- Duke A.I. for Art Reception & Viewing
The Duke AI for Art Competition was developed to explore the intersection of AI and creative art practice.
As part of a creative residency in the Ruby, painter William Paul Thomas will illuminate the ties and distinctions between three ongoing projects.
The faces in this series of paintings have been rendered partly in blue as a reference to a condition known as cyanosis; blueness of the skin that results from improperly oxygenated blood. This is a metaphor for the disenfranchisement that people of color have experienced by way of white supremacist ideologies. (view more)
Community building, companionship, and memories of my immediate family during childhood have fueled this project. Those topics overlap in different ways and have primarily been manifested as varied images featuring a pink cinder block and digitally manipulated snapshots of twin figures holding hands. (Hot Pink Brick on Tumblr)
In the midst of all the turmoil and rampant violence that has been broadcasted around the country, I think it is imperative that we all identify creative strategies to counter traumatic events with life-affirming interventions. I collect short audio clips from men recounting personal moments of happiness. I record some of these men smiling as long as they can before it becomes unbearable. My goal is to compose a series of poetic and endearing living portraits that stitch together the lives of a diverse group of men using their own words.
Ruby Fridays are casual art talks offered at noon most Fridays during the semester in the Rubenstein Arts Center’s Ruby Lounge. Speakers include Duke faculty and students who are creating or exhibiting work in the Ruby, visiting artists from far and wide, and local creatives. Learn about the amazing art being created on Duke’s campus, the behind-the-scenes aspect of the creative process, careers in the arts, and more. A free lunch is included!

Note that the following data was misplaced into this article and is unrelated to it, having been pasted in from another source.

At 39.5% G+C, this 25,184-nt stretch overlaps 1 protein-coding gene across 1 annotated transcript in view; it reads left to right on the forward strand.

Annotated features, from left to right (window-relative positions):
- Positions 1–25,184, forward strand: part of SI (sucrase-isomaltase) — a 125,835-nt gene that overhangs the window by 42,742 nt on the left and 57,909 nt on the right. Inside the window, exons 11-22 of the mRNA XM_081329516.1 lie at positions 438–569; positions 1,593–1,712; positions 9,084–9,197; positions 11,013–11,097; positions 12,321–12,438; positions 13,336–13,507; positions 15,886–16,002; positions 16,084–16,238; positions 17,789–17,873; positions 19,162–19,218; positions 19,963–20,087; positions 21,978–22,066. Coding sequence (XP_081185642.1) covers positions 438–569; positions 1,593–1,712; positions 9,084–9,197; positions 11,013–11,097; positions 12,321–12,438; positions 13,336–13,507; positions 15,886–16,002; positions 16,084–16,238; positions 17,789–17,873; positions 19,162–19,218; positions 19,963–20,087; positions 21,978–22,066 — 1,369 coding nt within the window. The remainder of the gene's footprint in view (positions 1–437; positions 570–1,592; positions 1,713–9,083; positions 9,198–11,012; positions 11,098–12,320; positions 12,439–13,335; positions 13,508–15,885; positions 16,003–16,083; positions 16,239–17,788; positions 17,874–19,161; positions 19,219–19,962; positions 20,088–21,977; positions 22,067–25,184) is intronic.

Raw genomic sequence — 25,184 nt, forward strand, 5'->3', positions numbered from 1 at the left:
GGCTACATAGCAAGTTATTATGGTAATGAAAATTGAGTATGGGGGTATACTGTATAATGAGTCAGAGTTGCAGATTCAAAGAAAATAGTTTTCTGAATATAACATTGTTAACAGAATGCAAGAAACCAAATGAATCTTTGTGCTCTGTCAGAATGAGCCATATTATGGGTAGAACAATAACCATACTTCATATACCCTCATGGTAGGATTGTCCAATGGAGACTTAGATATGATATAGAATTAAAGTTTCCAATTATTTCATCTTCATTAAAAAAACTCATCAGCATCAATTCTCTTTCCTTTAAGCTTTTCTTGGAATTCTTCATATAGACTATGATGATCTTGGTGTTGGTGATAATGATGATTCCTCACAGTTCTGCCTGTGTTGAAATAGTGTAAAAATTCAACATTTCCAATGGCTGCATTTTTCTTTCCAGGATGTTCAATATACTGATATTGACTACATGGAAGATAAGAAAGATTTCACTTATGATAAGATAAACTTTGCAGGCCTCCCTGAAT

William Paul Thomas is a painter, photographer, and videographer who creates pictures as a way to capsulize his broad, ongoing exploration of the human condition. He chooses specific models as a way of recognizing their significance in his life’s path, often drawing on his immediate social network to offer complex representations of people of color. He integrates text and other symbols into the portrait work to narrow the subject matter and complicate the viewer’s understanding of the portrait subject’s identity.
A 2016 Ella Fountain Pratt Emerging Artist Grant helped fund the production of Thomas’s multimedia portrait project Mood Swings, three paintings of which were included in the exhibition RACE: Are We So Different exhibition at the North Carolina Museum of Natural Sciences. That same year, he was the Durham Art Guild’s Artist in Residence at Golden Belt Artist Studios and he had a #PPGArtists residency at Duke’s Power Plant Gallery.
Thomas was the Brock Family Visiting Instructor in Studio Arts at Duke during the 2017-18 academic year. He received his B.F.A. in Studio Art from the University of Wisconsin-Whitewater and his M.F.A. from the University of North Carolina-Chapel Hill.